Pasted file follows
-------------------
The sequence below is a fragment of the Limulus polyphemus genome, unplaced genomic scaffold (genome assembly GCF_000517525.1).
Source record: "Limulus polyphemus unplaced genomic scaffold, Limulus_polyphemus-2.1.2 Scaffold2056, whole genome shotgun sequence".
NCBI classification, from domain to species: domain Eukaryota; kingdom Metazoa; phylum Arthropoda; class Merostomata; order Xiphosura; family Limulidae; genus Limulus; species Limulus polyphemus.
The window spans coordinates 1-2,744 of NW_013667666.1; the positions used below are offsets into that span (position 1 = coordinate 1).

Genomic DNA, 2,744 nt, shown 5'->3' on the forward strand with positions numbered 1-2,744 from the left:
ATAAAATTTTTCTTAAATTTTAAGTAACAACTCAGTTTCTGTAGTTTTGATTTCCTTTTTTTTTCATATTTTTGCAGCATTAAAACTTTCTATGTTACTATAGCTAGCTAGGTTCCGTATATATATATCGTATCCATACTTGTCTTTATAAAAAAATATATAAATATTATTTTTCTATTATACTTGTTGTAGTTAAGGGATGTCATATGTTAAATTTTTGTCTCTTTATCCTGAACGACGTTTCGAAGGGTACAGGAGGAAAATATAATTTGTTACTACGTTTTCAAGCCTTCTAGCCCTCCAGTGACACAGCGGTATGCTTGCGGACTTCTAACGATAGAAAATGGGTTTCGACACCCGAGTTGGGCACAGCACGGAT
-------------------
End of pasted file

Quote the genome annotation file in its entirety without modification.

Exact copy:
The sequence below is a fragment of the Limulus polyphemus genome, unplaced genomic scaffold (genome assembly GCF_000517525.1).
Source record: "Limulus polyphemus unplaced genomic scaffold, Limulus_polyphemus-2.1.2 Scaffold2056, whole genome shotgun sequence".
NCBI classification, from domain to species: domain Eukaryota; kingdom Metazoa; phylum Arthropoda; class Merostomata; order Xiphosura; family Limulidae; genus Limulus; species Limulus polyphemus.
The window spans coordinates 1-2,744 of NW_013667666.1; the positions used below are offsets into that span (position 1 = coordinate 1).

Genomic DNA, 2,744 nt, shown 5'->3' on the forward strand with positions numbered 1-2,744 from the left:
ATAAAATTTTTCTTAAATTTTAAGTAACAACTCAGTTTCTGTAGTTTTGATTTCCTTTTTTTTTCATATTTTTGCAGCATTAAAACTTTCTATGTTACTATAGCTAGCTAGGTTCCGTATATATATATCGTATCCATACTTGTCTTTATAAAAAAATATATAAATATTATTTTTCTATTATACTTGTTGTAGTTAAGGGATGTCATATGTTAAATTTTTGTCTCTTTATCCTGAACGACGTTTCGAAGGGTACAGGAGGAAAATATAATTTGTTACTACGTTTTCAAGCCTTCTAGCCCTCCAGTGACACAGCGGTATGCTTGCGGACTTCTAACGATAGAAAATGGGTTTCGACACCCGAGTTGGGCACAGCACGGAT